The most interesting cultural news in today’s
style='mso-bidi-font-style:normal'>New York Times comes not in the business
section, where I’d usually expect to find it, but in the national news. There’s
on the new popularity of curling, after the Olympics, which I certainly can
relate to, because my wife and I got fascinated by it. We’re not alone. As the
style='mso-bidi-font-style:normal'>Times reports, the United States Curling
Association’s website actually crashed, because so many people wanted to look
at it. (I was one of them.)
So the piece talks about all the reasons people like
curling. It’s a game of strategy; it’s all about finesse; you don’t even have
to be a fabulous athlete to join a team and play it. Plus there’s a deep vein
of sportsmanship, with players (just for instance) calling their own fouls.
And then, at the close of the piece, came this: "This
is so cool," said one new curling fan they’d interviewed, and who had signed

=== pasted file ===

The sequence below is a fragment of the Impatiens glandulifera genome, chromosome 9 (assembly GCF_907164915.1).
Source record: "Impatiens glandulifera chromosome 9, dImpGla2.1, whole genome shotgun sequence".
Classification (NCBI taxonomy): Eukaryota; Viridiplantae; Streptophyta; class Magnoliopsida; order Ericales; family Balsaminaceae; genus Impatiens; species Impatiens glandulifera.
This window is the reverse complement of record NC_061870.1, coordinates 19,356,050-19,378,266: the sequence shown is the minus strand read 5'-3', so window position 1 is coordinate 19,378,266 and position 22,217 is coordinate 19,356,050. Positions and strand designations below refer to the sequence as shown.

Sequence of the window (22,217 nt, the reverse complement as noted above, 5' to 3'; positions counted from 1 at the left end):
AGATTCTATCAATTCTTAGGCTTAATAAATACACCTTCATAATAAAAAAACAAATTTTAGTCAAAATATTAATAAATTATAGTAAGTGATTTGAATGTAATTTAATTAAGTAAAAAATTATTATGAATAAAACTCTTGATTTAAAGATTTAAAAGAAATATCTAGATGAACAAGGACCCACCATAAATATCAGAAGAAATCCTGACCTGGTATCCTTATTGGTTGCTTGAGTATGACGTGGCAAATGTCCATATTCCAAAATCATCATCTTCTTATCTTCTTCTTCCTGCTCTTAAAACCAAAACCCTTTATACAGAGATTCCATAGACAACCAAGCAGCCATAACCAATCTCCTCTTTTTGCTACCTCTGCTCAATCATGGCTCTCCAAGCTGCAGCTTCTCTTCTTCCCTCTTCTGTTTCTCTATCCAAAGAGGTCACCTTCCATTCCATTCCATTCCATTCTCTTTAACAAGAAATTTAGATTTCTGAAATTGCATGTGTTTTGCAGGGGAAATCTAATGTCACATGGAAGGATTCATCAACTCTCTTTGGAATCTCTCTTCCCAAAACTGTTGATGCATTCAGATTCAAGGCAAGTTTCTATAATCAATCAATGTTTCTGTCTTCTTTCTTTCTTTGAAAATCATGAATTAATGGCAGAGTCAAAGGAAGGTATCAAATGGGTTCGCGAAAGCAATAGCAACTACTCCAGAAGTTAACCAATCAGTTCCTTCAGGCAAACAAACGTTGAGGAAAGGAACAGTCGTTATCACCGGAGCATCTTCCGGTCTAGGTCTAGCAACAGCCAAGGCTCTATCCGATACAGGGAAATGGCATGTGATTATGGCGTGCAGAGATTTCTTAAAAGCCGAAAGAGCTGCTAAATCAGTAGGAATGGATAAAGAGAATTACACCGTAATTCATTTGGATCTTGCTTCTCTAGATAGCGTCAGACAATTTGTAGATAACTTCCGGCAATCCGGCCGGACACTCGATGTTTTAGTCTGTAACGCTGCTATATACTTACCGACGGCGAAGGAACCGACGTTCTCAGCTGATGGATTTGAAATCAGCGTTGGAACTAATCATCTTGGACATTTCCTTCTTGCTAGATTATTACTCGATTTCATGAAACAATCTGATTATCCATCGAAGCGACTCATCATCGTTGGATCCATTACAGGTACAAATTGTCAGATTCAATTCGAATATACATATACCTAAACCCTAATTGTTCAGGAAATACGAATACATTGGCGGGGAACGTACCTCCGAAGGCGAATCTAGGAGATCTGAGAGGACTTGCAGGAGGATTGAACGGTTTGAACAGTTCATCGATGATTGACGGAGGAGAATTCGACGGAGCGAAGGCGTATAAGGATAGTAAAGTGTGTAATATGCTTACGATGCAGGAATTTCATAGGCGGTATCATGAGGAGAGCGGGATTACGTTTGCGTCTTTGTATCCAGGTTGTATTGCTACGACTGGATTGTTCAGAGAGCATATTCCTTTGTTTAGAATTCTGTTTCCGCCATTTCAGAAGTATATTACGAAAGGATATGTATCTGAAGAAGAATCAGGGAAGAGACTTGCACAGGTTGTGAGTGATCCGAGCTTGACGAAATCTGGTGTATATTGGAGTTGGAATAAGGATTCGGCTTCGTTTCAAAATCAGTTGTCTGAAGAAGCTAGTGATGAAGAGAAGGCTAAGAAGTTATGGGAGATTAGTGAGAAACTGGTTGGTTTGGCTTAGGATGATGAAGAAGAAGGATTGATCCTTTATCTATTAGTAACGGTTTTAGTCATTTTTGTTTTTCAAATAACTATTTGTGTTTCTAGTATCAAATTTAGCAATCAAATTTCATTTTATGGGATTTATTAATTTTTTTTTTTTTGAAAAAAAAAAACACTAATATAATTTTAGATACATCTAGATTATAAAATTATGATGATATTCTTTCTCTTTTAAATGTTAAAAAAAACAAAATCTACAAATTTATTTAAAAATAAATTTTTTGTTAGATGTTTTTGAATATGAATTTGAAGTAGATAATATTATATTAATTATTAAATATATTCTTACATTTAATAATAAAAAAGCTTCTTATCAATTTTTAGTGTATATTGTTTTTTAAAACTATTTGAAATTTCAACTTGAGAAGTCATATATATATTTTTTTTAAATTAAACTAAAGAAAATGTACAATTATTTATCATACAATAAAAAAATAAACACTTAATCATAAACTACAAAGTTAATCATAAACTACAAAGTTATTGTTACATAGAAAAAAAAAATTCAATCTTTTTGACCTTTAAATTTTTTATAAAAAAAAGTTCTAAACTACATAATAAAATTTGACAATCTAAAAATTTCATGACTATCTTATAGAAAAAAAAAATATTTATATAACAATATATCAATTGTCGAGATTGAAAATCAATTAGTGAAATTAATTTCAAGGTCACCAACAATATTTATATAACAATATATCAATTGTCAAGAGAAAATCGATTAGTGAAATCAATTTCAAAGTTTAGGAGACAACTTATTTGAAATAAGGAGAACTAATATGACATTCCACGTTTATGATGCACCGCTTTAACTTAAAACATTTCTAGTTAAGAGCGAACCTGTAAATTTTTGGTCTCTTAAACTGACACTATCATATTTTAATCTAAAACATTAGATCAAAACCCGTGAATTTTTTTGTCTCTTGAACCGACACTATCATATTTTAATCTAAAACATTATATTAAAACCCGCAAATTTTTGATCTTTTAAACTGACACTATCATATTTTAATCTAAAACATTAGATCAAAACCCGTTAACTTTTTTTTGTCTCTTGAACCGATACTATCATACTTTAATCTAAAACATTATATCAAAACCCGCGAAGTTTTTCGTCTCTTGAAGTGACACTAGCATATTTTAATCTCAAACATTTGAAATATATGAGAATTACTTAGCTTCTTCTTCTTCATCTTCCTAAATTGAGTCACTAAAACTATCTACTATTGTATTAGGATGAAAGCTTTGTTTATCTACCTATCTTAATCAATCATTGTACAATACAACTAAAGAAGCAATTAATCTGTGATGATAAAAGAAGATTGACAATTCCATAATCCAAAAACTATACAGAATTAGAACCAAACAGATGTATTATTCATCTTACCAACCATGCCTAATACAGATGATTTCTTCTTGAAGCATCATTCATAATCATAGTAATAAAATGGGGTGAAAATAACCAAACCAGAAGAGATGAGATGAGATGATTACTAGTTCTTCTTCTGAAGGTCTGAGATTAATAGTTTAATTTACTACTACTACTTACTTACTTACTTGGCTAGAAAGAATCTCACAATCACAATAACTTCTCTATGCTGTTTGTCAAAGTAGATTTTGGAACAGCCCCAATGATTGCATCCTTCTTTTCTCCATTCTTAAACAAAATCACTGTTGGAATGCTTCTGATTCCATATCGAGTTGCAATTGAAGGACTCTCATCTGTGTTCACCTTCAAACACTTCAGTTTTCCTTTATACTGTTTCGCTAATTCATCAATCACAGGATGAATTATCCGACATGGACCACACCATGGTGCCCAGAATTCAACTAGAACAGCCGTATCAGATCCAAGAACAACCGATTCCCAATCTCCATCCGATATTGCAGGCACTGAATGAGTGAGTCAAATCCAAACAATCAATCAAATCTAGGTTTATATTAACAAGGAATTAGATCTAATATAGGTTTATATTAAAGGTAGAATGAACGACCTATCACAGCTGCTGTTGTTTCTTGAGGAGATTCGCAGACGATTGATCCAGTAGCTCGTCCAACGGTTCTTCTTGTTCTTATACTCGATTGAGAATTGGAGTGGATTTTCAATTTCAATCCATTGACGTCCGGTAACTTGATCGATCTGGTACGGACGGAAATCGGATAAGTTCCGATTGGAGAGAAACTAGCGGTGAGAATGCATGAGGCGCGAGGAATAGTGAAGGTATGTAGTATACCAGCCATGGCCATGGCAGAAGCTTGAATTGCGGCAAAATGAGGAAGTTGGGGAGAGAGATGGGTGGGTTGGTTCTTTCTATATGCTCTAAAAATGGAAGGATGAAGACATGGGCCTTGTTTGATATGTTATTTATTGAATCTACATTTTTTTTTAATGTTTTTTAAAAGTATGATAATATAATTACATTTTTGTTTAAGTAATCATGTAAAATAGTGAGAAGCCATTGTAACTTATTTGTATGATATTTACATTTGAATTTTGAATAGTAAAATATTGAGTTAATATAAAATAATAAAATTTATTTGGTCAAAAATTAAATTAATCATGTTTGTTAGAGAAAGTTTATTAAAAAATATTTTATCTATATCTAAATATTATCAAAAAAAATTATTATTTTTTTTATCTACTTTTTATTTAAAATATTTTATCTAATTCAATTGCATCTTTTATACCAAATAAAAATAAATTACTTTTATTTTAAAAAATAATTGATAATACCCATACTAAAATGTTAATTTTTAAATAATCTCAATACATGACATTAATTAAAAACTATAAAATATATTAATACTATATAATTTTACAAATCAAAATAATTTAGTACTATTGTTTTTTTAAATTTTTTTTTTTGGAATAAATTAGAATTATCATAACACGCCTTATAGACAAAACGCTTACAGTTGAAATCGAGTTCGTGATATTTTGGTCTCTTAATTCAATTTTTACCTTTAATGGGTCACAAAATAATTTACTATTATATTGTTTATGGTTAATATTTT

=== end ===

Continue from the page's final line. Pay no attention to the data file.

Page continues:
up for a learn-to-curl session next month. "Plus it’s a very obscure thing
to say you do."
A very obscure thing. And this is a
virtue. Which doesn’t surprise me. That’s one of the
trends in current culture. Because there’s so much available — so many tastes,
so many lifestyles, so many different kinds of everything — many people don’t
necessarily make the popular choices, and in fact there’s great cachet in
getting into something other people don’t know about.
And that’s good news for classical music. The very fact that
it’s not popular can very well impel some people to give it a try. I’ve been
thinking, in fact, that we’re often too defensive about our cultural position. Classical
music students I’ve met, for instance, sometimes say they feel they’re going to
be looked at as hopeless geeks. But I don’t think that’s true. If you play
classical music, and the people you know aren’t classical music fans, that
might well make you interesting. So yes, maybe we have an uphill fight to gain
wider attention for what we do, and to find a new audience, but that very fact —
in today’s culture, or at least among younger people — gives us an advantage.